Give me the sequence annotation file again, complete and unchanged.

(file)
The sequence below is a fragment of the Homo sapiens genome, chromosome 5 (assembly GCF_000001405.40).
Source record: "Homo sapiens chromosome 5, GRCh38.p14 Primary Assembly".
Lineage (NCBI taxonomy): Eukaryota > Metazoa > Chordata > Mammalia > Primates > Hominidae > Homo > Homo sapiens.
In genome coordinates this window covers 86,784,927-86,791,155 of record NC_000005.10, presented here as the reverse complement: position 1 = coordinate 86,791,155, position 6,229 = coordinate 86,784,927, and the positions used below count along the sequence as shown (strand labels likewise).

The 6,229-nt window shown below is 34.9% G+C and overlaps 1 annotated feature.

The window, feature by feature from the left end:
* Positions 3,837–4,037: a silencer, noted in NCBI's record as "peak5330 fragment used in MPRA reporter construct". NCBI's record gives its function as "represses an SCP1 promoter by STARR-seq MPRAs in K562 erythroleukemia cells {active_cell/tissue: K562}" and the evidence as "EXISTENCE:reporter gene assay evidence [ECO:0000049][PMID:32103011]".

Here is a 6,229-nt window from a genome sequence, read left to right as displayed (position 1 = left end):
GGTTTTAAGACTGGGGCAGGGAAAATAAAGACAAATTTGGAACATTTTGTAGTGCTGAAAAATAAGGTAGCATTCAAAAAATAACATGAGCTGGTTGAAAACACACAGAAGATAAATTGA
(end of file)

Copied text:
The sequence below is a fragment of the Homo sapiens genome, chromosome 5 (assembly GCF_000001405.40).
Source record: "Homo sapiens chromosome 5, GRCh38.p14 Primary Assembly".
Lineage (NCBI taxonomy): Eukaryota > Metazoa > Chordata > Mammalia > Primates > Hominidae > Homo > Homo sapiens.
In genome coordinates this window covers 86,784,927-86,791,155 of record NC_000005.10, presented here as the reverse complement: position 1 = coordinate 86,791,155, position 6,229 = coordinate 86,784,927, and the positions used below count along the sequence as shown (strand labels likewise).

The 6,229-nt window shown below is 34.9% G+C and overlaps 1 annotated feature.

The window, feature by feature from the left end:
* Positions 3,837–4,037: a silencer, noted in NCBI's record as "peak5330 fragment used in MPRA reporter construct". NCBI's record gives its function as "represses an SCP1 promoter by STARR-seq MPRAs in K562 erythroleukemia cells {active_cell/tissue: K562}" and the evidence as "EXISTENCE:reporter gene assay evidence [ECO:0000049][PMID:32103011]".

Here is a 6,229-nt window from a genome sequence, read left to right as displayed (position 1 = left end):
GGTTTTAAGACTGGGGCAGGGAAAATAAAGACAAATTTGGAACATTTTGTAGTGCTGAAAAATAAGGTAGCATTCAAAAAATAACATGAGCTGGTTGAAAACACACAGAAGATAAATTGA